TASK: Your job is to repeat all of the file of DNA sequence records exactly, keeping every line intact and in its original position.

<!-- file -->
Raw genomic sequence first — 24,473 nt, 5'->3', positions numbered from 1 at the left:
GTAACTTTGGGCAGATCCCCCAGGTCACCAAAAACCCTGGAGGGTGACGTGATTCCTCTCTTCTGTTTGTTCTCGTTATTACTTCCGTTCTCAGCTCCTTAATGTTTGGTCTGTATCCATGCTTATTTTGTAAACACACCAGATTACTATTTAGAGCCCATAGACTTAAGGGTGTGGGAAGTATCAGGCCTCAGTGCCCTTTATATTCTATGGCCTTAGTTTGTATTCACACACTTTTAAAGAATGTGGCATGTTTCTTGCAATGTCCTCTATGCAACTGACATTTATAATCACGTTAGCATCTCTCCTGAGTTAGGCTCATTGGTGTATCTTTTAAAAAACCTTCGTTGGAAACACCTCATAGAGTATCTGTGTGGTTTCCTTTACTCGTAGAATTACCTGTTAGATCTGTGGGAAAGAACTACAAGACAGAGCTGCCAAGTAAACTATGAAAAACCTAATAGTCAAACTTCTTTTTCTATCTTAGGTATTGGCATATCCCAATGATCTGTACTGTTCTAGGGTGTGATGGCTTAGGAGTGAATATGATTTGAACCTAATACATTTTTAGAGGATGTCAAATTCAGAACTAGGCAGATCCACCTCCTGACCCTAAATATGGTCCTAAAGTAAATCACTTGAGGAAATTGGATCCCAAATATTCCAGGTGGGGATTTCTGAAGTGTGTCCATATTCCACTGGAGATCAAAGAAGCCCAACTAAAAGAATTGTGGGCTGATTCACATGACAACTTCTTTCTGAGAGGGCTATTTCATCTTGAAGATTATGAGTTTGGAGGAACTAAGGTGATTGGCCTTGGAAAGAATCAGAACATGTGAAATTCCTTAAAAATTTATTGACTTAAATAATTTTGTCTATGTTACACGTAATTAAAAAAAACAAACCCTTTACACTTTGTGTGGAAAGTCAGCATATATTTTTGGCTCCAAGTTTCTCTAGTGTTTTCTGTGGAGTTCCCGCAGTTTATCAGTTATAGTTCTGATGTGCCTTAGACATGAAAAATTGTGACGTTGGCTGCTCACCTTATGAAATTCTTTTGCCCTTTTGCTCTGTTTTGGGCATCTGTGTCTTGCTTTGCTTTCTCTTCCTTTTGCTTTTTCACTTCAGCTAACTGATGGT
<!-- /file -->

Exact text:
Raw genomic sequence first — 24,473 nt, 5'->3', positions numbered from 1 at the left:
GTAACTTTGGGCAGATCCCCCAGGTCACCAAAAACCCTGGAGGGTGACGTGATTCCTCTCTTCTGTTTGTTCTCGTTATTACTTCCGTTCTCAGCTCCTTAATGTTTGGTCTGTATCCATGCTTATTTTGTAAACACACCAGATTACTATTTAGAGCCCATAGACTTAAGGGTGTGGGAAGTATCAGGCCTCAGTGCCCTTTATATTCTATGGCCTTAGTTTGTATTCACACACTTTTAAAGAATGTGGCATGTTTCTTGCAATGTCCTCTATGCAACTGACATTTATAATCACGTTAGCATCTCTCCTGAGTTAGGCTCATTGGTGTATCTTTTAAAAAACCTTCGTTGGAAACACCTCATAGAGTATCTGTGTGGTTTCCTTTACTCGTAGAATTACCTGTTAGATCTGTGGGAAAGAACTACAAGACAGAGCTGCCAAGTAAACTATGAAAAACCTAATAGTCAAACTTCTTTTTCTATCTTAGGTATTGGCATATCCCAATGATCTGTACTGTTCTAGGGTGTGATGGCTTAGGAGTGAATATGATTTGAACCTAATACATTTTTAGAGGATGTCAAATTCAGAACTAGGCAGATCCACCTCCTGACCCTAAATATGGTCCTAAAGTAAATCACTTGAGGAAATTGGATCCCAAATATTCCAGGTGGGGATTTCTGAAGTGTGTCCATATTCCACTGGAGATCAAAGAAGCCCAACTAAAAGAATTGTGGGCTGATTCACATGACAACTTCTTTCTGAGAGGGCTATTTCATCTTGAAGATTATGAGTTTGGAGGAACTAAGGTGATTGGCCTTGGAAAGAATCAGAACATGTGAAATTCCTTAAAAATTTATTGACTTAAATAATTTTGTCTATGTTACACGTAATTAAAAAAAACAAACCCTTTACACTTTGTGTGGAAAGTCAGCATATATTTTTGGCTCCAAGTTTCTCTAGTGTTTTCTGTGGAGTTCCCGCAGTTTATCAGTTATAGTTCTGATGTGCCTTAGACATGAAAAATTGTGACGTTGGCTGCTCACCTTATGAAATTCTTTTGCCCTTTTGCTCTGTTTTGGGCATCTGTGTCTTGCTTTGCTTTCTCTTCCTTTTGCTTTTTCACTTCAGCTAACTGATGGT